Success in the World of Social Media: What Really Matters Most?

A PR perspective, based as it is on relationships with others – rather than selling to them, as with marketing and advertising – may provide the most worthwhile view on what really matters in the world of social media. Meaning, what matters most to those who use social media as part of their daily lives? And, from a business perspective, how is it best to communicate with the social media community?

In the continued flurry of excitement about what the online world means to marketers, advertisers and the brands they help to promote, are we losing sight of the individual – the most important matter of all?

Of course, from a commercial perspective, organisations give lip service to saying they have their clients’ interests at heart. But the methods used by many advertising and marketing companies on behalf of brands are still often focused on the language of exploitation and manipulation.

It’s as if they consider the consumer as nothing but a passive object; something to be acted upon rather than to be engaged with – a vessel simply and moronically waiting without question to ingest every message poured down his or her throat by the spin merchants of marketing, advertising and even some nefarious PR people. It’s easy to recognise such branders and horse-blinkered communicators: they spout off such horrible words and phrases as “targets”, “pushing messages” and “capturing audiences”, and much else – and worse – besides. The language sounds like that of war, conquest and aggression; at the least, it’s exploitative, condescending and object-orientated, that much is obvious.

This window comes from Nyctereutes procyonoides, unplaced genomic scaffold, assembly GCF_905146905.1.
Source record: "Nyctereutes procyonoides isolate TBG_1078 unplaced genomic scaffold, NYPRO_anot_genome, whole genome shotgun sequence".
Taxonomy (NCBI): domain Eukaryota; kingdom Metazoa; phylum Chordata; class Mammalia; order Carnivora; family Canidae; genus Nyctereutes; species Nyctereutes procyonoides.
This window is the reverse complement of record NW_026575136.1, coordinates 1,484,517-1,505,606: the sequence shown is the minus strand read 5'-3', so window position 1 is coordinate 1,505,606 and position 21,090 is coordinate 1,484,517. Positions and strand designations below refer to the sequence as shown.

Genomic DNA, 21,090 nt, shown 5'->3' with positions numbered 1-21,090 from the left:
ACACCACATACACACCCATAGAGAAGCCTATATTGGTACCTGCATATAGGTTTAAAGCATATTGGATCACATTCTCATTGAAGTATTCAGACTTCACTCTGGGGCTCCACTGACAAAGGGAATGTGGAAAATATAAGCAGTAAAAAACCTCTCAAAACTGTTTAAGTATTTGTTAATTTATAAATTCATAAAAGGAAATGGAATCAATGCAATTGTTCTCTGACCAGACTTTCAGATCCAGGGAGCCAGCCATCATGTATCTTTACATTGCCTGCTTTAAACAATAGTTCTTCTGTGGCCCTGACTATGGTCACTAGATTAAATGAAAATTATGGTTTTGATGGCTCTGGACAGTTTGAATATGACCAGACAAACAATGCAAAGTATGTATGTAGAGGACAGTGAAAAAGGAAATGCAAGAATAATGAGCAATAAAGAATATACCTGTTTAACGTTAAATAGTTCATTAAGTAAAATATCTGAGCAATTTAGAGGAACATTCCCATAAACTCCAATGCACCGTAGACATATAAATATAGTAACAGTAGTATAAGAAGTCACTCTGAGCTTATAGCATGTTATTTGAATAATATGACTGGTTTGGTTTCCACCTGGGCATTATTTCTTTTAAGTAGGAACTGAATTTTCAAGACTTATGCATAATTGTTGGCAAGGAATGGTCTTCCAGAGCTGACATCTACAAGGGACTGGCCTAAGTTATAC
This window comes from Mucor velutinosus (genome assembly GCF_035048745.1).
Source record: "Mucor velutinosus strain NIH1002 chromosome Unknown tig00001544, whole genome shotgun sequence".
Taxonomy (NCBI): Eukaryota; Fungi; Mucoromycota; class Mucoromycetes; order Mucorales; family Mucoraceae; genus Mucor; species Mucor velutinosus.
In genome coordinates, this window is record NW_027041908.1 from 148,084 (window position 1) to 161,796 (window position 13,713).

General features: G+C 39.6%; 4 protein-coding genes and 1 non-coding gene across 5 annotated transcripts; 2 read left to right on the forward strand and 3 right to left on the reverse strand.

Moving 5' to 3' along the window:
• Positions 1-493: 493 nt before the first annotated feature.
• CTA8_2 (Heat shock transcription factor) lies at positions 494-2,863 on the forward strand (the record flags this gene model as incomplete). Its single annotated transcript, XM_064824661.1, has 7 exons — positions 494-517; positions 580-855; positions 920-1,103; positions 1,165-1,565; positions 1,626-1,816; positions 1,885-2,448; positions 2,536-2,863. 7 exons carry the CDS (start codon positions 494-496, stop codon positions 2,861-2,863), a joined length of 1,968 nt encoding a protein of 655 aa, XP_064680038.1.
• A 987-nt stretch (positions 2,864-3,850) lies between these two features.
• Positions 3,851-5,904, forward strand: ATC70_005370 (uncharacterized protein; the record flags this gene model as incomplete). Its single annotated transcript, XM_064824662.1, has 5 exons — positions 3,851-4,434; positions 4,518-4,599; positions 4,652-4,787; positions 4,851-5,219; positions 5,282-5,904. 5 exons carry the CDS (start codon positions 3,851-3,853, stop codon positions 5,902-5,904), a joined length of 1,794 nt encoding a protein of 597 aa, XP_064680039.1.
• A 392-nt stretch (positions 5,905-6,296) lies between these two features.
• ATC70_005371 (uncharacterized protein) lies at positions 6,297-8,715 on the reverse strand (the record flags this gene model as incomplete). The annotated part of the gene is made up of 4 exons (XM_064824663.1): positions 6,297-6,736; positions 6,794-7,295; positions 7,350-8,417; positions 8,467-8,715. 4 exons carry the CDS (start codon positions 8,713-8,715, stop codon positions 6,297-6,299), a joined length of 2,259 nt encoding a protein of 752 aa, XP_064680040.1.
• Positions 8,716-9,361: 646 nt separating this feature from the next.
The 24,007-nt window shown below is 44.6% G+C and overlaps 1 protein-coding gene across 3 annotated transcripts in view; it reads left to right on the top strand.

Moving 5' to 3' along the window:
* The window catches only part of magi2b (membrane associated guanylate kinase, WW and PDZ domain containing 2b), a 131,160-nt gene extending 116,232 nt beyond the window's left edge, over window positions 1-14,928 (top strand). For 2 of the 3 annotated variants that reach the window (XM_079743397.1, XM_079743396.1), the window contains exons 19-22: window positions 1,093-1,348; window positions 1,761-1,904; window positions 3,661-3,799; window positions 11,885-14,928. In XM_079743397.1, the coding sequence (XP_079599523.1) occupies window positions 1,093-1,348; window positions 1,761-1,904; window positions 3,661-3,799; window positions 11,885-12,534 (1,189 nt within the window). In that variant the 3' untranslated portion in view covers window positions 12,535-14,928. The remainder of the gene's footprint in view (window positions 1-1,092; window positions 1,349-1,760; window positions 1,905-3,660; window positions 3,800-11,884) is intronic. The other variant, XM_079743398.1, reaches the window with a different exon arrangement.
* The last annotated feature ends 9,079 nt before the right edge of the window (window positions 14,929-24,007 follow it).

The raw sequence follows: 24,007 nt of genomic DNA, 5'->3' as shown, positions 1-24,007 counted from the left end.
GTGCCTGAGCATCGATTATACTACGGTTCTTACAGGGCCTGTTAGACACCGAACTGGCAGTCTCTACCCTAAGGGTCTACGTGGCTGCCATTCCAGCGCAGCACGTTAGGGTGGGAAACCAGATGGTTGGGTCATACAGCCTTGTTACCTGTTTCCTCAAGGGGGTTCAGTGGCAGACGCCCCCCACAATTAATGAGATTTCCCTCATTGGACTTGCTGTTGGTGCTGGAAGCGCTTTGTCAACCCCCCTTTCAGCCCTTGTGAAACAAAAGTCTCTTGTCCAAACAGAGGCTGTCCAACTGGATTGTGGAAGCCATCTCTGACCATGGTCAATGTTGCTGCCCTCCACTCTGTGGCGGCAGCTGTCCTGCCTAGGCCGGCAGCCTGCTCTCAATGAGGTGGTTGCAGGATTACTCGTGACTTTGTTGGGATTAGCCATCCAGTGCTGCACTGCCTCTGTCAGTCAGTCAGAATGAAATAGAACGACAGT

We should all know by now that the client in the online world is not separate or removed from the ‘real-world’ and yet so many companies are still playing catch-up and don’t understand the rules of engagement. That’s because they’re thinking corporate, not with empathy. The rest of us know that both worlds are in fact just one – except for a crucial difference: in the social online world, individuals are quick to react and respond loudly about things they hate and love – in a much more dramatic and vociferous way than most would feel they could do in day-to-day life; especially at work. (Ironically, of course, many don’t hesitate to vent about their feelings via email and social media while at workIf they were happier at work, it’s unlikely they would do so; a topic for another time.)

We know that in the world of social media – just as we do as individuals outside of work – engage in multiple ways and are much more passionate and powerful in voicing views and opinions online. This is why, when an issue snowballs or matters most to them, they have the power to make or break a brand, irrespective of whether that brand is a company or a person, or even a government (over time). Just witness the tremendous influence of the Twitter community when it gets angry about any one of these topics.